Sarajevo War Tunnel
Sarajevo War Tunnel. Credit Boucher-Harris Photography

The city and its citizens were under constant attack by rockets, mortar and sniper attacks from the roofs of hotels and other tall buildings and cut off from the world by the Serbian forces.  The Bosnian army constructed a secret tunnel with an entrance inside the cellar off the house, that served as a lifeline for the city and troops, to bring in food, supplies, weapons and humanitarian aid into the city and to also allow people to get out.

The siege lasted for 1,425 days. 11,541 people had lost their lives, including over 1,500 children.   The single shells left marks on the asphalt roads and pavement similar to flowers.  In some locations these marks were painted with red resin and became known as Sarajevo roses a symbol and memorial to those who were killed.

The War Tunnel Museum is now located in a bullet-ridden house where visitors can watch an 18-minute movie of actual assaults on the city and also includes exhibits.

We wind down with lunch, tasting a traditional dish called cevapcici (cevapi for short), small chunks of grilled meat sausages made of lamb and beef, served with onions and sour cream inside Bosnian pita bread (somun).

Dinner with a local family, Bosnia
Dinner with a local family, Bosnia. Credit Boucher-Harris Photography

In the evening, we have the first of several Insight signature experiences—dinner with a local family.  We are divided into groups and my group has dinner at the apartment of Amelia, whose son and daughter were unable to join us because they had to work.  Amelia told us about her experiences during the Siege (she had to flee to Mostar, leaving her husband behind) while eating a home cooked meal of Begova corba or Bey’s Soup (a traditional dish that dates back to Ottoman empire) sarma which is minced meat and rice rolled in pickled cabbage leaves or grape leaves (yaprak sarma), mashed potatoes, pita zelijanica (a filo pastry stuffed with spinach and feta cheese), Zilavka (Bosnian white wine) and ended the meal with baklava (flaky pastry with a filling of nuts and sweetened with honey), and Bosnian coffee.

From Sarajevo we traveled by luxury coach, with a driver who deftly maneuvered through some pretty narrow streets and our tour director (or “traveling concierge”) Karin Kollarova who made sure each traveler was getting what he or she needed out of the experience.  We headed to the historic town of Mostar via a scenic route past Jablanica Lake and through the Neretva Gorge (where Tito launched a surprise attack on the Germans during WWII).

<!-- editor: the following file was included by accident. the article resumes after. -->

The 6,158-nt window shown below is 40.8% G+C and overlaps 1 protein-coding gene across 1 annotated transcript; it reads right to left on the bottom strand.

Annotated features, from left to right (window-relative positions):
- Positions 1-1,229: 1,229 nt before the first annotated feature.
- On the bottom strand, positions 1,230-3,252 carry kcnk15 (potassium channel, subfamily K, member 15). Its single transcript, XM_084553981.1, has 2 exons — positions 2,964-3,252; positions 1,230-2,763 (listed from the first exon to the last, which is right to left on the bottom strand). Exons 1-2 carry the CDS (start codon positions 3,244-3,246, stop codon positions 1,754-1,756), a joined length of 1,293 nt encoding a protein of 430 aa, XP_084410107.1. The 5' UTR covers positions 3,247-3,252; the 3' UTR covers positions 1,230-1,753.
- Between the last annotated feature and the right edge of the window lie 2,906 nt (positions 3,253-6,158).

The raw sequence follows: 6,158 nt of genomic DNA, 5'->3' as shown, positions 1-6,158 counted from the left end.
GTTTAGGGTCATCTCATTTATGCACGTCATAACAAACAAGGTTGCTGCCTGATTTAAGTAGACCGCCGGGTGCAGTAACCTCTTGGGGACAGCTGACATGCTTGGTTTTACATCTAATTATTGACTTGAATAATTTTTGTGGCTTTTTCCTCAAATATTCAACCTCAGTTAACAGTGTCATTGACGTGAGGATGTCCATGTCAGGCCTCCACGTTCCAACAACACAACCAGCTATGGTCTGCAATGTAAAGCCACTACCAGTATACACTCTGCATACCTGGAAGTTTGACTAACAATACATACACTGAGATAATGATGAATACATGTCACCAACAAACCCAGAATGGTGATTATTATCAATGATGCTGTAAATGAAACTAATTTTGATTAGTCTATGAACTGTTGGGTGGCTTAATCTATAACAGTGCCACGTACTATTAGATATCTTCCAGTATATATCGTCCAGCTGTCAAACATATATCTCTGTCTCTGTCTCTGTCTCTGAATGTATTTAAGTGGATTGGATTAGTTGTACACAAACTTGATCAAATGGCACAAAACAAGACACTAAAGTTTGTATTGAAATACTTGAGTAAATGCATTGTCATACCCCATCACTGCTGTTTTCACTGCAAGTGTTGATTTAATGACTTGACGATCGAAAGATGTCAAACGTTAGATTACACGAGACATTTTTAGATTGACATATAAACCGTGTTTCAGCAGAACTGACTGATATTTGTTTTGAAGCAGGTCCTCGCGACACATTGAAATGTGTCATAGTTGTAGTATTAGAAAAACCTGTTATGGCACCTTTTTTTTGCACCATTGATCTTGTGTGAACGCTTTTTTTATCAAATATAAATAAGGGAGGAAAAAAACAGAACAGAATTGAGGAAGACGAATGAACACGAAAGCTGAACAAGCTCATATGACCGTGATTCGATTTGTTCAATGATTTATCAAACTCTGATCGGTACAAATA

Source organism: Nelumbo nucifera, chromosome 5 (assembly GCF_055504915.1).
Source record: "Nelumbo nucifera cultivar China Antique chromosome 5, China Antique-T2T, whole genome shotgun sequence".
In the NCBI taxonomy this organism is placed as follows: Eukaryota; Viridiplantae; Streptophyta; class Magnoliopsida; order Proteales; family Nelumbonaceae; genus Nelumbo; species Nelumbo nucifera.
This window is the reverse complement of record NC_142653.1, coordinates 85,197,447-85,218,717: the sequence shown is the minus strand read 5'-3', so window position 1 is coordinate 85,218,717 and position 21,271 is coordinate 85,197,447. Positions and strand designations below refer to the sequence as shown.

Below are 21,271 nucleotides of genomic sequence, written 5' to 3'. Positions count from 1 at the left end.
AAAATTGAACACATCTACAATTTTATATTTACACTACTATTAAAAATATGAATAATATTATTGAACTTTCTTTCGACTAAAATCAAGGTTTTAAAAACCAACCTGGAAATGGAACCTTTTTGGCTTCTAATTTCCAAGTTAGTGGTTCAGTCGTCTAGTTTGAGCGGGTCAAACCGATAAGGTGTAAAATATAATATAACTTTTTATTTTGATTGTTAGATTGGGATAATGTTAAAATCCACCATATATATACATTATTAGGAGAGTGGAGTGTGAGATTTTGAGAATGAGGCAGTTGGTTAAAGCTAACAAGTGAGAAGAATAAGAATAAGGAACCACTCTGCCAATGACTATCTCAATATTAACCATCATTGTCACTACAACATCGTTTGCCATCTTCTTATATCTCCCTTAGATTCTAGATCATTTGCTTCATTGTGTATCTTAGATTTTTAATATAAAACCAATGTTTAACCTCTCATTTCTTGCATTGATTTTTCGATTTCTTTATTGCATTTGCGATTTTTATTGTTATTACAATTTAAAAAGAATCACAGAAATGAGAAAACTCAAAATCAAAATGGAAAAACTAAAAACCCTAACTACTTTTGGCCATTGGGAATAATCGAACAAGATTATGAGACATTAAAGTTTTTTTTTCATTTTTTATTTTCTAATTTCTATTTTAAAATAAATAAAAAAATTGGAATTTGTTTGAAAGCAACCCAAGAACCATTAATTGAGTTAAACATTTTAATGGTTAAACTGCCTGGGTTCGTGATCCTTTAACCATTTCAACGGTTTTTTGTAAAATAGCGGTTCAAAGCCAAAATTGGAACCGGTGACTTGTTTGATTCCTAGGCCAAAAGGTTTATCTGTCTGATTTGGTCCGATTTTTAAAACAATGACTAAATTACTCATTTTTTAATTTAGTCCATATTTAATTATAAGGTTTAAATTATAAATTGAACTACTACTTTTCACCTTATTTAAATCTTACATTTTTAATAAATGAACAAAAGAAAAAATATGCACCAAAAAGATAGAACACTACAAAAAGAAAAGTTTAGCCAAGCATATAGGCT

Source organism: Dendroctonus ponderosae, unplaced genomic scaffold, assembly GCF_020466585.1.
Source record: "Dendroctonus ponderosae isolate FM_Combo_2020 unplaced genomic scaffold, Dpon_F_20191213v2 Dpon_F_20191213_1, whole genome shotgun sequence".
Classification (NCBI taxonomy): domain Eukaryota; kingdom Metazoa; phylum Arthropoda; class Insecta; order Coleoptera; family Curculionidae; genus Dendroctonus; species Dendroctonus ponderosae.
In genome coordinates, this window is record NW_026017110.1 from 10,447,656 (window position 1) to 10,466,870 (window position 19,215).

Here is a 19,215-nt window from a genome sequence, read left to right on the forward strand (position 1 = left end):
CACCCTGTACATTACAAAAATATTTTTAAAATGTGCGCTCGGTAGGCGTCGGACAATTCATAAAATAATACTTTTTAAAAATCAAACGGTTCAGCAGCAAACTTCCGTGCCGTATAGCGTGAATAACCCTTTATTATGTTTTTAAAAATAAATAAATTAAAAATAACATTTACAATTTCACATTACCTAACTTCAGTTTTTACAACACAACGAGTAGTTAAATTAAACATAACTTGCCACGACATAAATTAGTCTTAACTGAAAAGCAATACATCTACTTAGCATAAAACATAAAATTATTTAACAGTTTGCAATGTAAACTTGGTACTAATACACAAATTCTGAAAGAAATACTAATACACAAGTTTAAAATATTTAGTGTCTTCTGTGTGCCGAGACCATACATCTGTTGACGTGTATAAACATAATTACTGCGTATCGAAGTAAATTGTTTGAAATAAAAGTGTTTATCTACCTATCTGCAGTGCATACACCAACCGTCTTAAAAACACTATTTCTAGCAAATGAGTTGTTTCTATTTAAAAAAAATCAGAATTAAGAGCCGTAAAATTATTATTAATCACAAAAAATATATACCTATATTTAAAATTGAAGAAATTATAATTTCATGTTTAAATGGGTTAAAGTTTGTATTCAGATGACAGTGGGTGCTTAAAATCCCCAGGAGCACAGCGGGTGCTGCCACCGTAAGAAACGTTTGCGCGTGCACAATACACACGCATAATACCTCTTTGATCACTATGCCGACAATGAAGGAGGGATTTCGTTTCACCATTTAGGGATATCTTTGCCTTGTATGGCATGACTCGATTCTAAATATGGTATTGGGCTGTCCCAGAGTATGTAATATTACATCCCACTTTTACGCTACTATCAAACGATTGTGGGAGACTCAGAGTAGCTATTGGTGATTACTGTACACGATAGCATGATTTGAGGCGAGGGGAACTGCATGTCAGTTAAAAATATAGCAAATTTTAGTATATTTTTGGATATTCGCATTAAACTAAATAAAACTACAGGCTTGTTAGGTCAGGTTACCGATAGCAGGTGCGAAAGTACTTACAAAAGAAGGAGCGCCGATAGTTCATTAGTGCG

Mostar was built and developed as an Ottoman frontier town during the 15th and 16th centuries. While most of the historic town and Old Bridge was destroyed during the 1990s conflict, it still retains the old medieval feel and is considered the cultural capital of the Herzegovina region.  You will see a fusion of architectural styles.  Colorful silk slippers, scarves, rugs and fabric and trinkets along slippery cobblestone streets enliven old concrete buildings.  The most notable attraction in Mostar is Stari Most (Old Bridge) constructed in 1566 by Mimar Hajruddin, apprentice of Mimar Sinan, (the latter considered the greatest architect of the Ottoman Empire).

Jumping from Stari Most Bridge
Jumping from Stari Most Bridge. Credit Boucher-Harris Photography

The original bridge was destroyed during the Bosnian war but the Old Bridge and other buildings in the Old Town have been either restored or rebuilt (the bridge was rebuilt in 2004).   The current name Stari Most is derived from mostari meaning the bridge keepers.   One tourist attraction is to watch the “daredevil” divers who will leap from the bridge into the cold water below (provided they collect enough Euros.) Just note, if you blink, as I did, you might miss the spectacle.  In July there is actually a bridge-diving competition.

Next, the tour continues to Croatia.

For more information on Insight Vacations, visit InsightVacations.com.

 

Gerrie Summers has been writing professionally for over 31 years in the areas of entertainment, beauty, lifestyle, travel and wellness. A New York-based writer, she has been the Travel Adventures columnist for Today’s Black Woman and now writes the blogs Summers Retreat and The Tranquil Traveler.
Gerrie Summers has been writing professionally for over 31 years in the areas of entertainment, beauty, lifestyle, travel and wellness. A New York-based writer, she has been the Travel Adventures columnist for Today’s Black Woman and now writes the blogs Summers Retreat and The Tranquil Traveler.